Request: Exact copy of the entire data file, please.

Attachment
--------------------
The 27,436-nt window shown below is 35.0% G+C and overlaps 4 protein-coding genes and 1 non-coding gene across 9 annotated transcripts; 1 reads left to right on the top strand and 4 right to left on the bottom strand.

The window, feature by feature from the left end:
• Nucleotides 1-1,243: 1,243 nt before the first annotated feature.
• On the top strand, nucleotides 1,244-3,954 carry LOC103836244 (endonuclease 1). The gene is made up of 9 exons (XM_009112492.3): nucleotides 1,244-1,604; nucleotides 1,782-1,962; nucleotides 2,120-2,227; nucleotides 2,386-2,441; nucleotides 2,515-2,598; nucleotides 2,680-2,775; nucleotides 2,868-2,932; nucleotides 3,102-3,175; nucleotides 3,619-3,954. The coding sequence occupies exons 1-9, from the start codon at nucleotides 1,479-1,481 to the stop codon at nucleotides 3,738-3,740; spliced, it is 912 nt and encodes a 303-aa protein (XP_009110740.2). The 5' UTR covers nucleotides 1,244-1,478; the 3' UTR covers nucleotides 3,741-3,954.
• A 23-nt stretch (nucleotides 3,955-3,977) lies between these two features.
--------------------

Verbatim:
The 27,436-nt window shown below is 35.0% G+C and overlaps 4 protein-coding genes and 1 non-coding gene across 9 annotated transcripts; 1 reads left to right on the top strand and 4 right to left on the bottom strand.

The window, feature by feature from the left end:
• Nucleotides 1-1,243: 1,243 nt before the first annotated feature.
• On the top strand, nucleotides 1,244-3,954 carry LOC103836244 (endonuclease 1). The gene is made up of 9 exons (XM_009112492.3): nucleotides 1,244-1,604; nucleotides 1,782-1,962; nucleotides 2,120-2,227; nucleotides 2,386-2,441; nucleotides 2,515-2,598; nucleotides 2,680-2,775; nucleotides 2,868-2,932; nucleotides 3,102-3,175; nucleotides 3,619-3,954. The coding sequence occupies exons 1-9, from the start codon at nucleotides 1,479-1,481 to the stop codon at nucleotides 3,738-3,740; spliced, it is 912 nt and encodes a 303-aa protein (XP_009110740.2). The 5' UTR covers nucleotides 1,244-1,478; the 3' UTR covers nucleotides 3,741-3,954.
• A 23-nt stretch (nucleotides 3,955-3,977) lies between these two features.